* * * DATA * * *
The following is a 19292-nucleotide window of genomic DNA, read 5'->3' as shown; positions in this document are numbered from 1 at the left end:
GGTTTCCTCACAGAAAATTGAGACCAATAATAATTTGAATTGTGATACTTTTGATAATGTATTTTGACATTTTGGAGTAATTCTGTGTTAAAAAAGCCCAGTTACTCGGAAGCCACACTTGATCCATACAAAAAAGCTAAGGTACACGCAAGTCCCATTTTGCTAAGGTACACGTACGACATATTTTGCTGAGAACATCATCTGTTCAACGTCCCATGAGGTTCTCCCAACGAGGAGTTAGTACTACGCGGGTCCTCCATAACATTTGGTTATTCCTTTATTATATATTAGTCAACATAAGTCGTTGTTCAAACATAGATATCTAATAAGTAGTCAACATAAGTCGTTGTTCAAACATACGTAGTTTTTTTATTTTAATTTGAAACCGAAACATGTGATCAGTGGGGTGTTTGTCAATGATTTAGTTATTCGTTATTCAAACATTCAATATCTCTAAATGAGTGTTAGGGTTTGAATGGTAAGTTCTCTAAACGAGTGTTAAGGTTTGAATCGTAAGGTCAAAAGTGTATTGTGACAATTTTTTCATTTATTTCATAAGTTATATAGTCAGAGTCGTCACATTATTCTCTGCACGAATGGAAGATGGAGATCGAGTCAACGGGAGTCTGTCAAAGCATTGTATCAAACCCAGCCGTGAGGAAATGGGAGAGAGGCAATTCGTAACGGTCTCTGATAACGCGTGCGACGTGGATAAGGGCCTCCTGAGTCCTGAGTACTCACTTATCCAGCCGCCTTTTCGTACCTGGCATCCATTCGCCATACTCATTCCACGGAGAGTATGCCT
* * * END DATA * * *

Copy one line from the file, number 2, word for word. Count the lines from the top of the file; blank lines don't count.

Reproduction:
GGTTTCCTCACAGAAAATTGAGACCAATAATAATTTGAATTGTGATACTTTTGATAATGTATTTTGACATTTTGGAGTAATTCTGTGTTAAAAAAGCCCAGTTACTCGGAAGCCACACTTGATCCATACAAAAAAGCTAAGGTACACGCAAGTCCCATTTTGCTAAGGTACACGTACGACATATTTTGCTGAGAACATCATCTGTTCAACGTCCCATGAGGTTCTCCCAACGAGGAGTTAGTACTACGCGGGTCCTCCATAACATTTGGTTATTCCTTTATTATATATTAGTCAACATAAGTCGTTGTTCAAACATAGATATCTAATAAGTAGTCAACATAAGTCGTTGTTCAAACATACGTAGTTTTTTTATTTTAATTTGAAACCGAAACATGTGATCAGTGGGGTGTTTGTCAATGATTTAGTTATTCGTTATTCAAACATTCAATATCTCTAAATGAGTGTTAGGGTTTGAATGGTAAGTTCTCTAAACGAGTGTTAAGGTTTGAATCGTAAGGTCAAAAGTGTATTGTGACAATTTTTTCATTTATTTCATAAGTTATATAGTCAGAGTCGTCACATTATTCTCTGCACGAATGGAAGATGGAGATCGAGTCAACGGGAGTCTGTCAAAGCATTGTATCAAACCCAGCCGTGAGGAAATGGGAGAGAGGCAATTCGTAACGGTCTCTGATAACGCGTGCGACGTGGATAAGGGCCTCCTGAGTCCTGAGTACTCACTTATCCAGCCGCCTTTTCGTACCTGGCATCCATTCGCCATACTCATTCCACGGAGAGTATGCCT